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or it could be (speaking to the first study) that no one was meant to raise a child in isolation on one's own.  mothers (or anyone) who have some sort of other "life" outside of spending 24 x 7 with a child/children and being solely responsible for childcare are probably much happier. 

 

for some people, work provides that stimulation or outside activity or break from the duties of childrearing.  i don't think it has so much to do with working outside the home as it does having a mother/father/caregiver with options and a variety in activities and/or responsibility or even just socialization.

 

it just pains me that the second video dwells upon "mothers" working outside the home.  because fathers have no influence?  fathers don't stay home? 

the interviewee/ Dr Boyle talks about "mothers staying home" like that is the only option.  sick.  let's just pretend we're in 1955, shall we?

 


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#10 of 35 Old 01-05-2012, 08:38 AM - Thread Starter
 
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Yeah, its really not so adorable to me. I have to work, if I didn't my ds and I would be homeless (well, he wouldn't be, he'd live with his dad and be raised by his grandmother - a woman with completely uncontrolled borderline personality disorder who is batshit crazy - I'm a better mother than grandma could be, even though I work full time!).

He's not obese (or close - but he's also only 3yo), and he probably won't end up being obese since that is not an issue on either side of his family. Either way, I still have to work.

I think that Mama2ChicknLil was actually being sarcastic in her response about it being "adorable". Of course it's a very serious situation that so many households require all of the parents to work outside the home. I felt that the video about working moms and obesity rates was suggesting that a lot of us work outside the home because we want to, rather than recognizing that many of us do not have a choice.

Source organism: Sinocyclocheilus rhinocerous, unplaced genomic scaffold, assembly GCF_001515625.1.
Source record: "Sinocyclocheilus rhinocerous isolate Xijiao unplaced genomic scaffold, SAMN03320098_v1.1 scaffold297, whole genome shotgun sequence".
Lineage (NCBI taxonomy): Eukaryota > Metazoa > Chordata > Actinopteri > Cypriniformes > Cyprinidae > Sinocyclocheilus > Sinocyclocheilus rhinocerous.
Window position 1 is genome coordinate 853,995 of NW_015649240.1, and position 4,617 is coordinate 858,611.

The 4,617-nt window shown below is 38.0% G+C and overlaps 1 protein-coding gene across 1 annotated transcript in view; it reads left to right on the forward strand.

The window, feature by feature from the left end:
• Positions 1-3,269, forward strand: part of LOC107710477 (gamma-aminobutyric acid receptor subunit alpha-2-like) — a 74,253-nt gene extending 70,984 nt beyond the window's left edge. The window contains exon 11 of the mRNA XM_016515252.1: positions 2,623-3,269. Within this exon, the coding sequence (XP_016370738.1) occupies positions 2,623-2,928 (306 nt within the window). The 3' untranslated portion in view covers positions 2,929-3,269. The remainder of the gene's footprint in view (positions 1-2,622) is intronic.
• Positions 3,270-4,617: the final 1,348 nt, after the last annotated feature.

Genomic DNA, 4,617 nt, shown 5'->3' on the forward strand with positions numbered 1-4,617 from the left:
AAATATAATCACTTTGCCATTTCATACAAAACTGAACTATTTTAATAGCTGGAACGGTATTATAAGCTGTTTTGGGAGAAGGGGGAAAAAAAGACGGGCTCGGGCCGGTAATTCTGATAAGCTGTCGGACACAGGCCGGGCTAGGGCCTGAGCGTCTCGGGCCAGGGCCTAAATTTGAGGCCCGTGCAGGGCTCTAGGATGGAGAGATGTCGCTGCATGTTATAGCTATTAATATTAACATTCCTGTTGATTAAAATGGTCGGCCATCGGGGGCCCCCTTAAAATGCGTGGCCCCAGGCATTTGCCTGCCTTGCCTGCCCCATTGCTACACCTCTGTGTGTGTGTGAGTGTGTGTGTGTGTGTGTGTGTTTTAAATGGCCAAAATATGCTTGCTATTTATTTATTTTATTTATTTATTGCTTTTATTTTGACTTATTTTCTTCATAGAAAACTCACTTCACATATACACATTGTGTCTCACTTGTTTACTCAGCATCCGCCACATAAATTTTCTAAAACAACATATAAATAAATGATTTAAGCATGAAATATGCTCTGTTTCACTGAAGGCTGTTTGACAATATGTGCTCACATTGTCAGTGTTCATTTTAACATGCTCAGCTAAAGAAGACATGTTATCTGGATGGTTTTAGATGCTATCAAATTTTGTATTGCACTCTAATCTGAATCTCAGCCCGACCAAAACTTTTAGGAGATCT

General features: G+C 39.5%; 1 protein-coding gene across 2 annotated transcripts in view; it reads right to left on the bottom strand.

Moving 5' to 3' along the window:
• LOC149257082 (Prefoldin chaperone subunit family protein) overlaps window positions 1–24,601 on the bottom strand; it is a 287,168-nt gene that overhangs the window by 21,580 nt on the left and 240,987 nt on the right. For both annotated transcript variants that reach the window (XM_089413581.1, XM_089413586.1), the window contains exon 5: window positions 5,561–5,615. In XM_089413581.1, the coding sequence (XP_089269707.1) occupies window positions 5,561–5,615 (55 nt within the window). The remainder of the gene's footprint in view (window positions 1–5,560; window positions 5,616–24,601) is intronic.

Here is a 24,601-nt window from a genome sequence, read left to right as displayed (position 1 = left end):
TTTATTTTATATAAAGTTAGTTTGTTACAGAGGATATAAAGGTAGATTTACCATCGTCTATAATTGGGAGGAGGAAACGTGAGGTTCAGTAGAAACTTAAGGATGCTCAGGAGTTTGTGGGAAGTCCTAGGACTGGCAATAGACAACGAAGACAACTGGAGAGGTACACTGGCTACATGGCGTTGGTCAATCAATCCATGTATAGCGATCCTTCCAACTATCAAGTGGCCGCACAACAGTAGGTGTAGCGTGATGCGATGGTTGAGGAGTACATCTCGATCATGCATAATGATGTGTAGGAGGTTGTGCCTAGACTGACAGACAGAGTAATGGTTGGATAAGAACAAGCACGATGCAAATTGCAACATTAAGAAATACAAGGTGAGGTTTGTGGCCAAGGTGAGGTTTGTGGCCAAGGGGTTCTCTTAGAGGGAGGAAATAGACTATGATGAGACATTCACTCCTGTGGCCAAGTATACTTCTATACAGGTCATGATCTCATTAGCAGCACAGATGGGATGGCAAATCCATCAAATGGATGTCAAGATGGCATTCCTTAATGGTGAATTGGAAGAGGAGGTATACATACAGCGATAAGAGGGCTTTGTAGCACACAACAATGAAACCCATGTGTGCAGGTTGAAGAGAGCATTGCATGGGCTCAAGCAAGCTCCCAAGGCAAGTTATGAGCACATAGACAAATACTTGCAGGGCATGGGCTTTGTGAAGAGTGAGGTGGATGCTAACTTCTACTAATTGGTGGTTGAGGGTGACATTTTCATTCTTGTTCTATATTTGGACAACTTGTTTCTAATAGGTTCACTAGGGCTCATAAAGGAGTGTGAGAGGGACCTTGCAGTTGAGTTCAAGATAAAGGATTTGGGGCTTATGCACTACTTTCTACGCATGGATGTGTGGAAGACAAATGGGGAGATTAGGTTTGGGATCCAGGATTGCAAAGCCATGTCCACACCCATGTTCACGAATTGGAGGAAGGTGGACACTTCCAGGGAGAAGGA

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#11 of 35 Old 01-05-2012, 08:39 AM - Thread Starter
 
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or it could be (speaking to the first study) that no one was meant to raise a child in isolation on one's own.  mothers (or anyone) who have some sort of other "life" outside of spending 24 x 7 with a child/children and being solely responsible for childcare are probably much happier. 

for some people, work provides that stimulation or outside activity or break from the duties of childrearing.  i don't think it has so much to do with working outside the home as it does having a mother/father/caregiver with options and a variety in activities and/or responsibility or even just socialization.

it just pains me that the second video dwells upon "mothers" working outside the home.  because fathers have no influence?  fathers don't stay home? 
the interviewee/ Dr Boyle talks about "mothers staying home" like that is the only option.  sick.  let's just pretend we're in 1955, shall we?

All excellent points, Hildare.
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#12 of 35 Old 01-05-2012, 09:00 AM
 
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or it could be (speaking to the first study) that no one was meant to raise a child in isolation on one's own.  mothers (or anyone) who have some sort of other "life" outside of spending 24 x 7 with a child/children and being solely responsible for childcare are probably much happier. 

 

for some people, work provides that stimulation or outside activity or break from the duties of childrearing.  i don't think it has so much to do with working outside the home as it does having a mother/father/caregiver with options and a variety in activities and/or responsibility or even just socialization.


YES. THIS.
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#13 of 35 Old 01-05-2012, 09:14 AM
 
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These are interesting studies. Thanks for sharing.

 

Here's what I wish would happen as a result of these studies:

 

I wish we'd figure out how to better support moms who don't work outside the home so that they can be as healthy as moms who do. I wish we'd figure out how to better support families with 2 breadwinners so that kids can be healthy. I wish we'd figure out how to empower more husbands/dads to participate in family life so that women didn't have a disproportionate share of household responsibilities. I wish we'd figure out how to develop healthy food systems and communities where daily physical activity is part of the natural flow of life, so that obesity was less likely for everyone. I wish we'd figure out how to live more simply and in supportive communities, so that all parents felt that the choice to work outside the home really was a choice.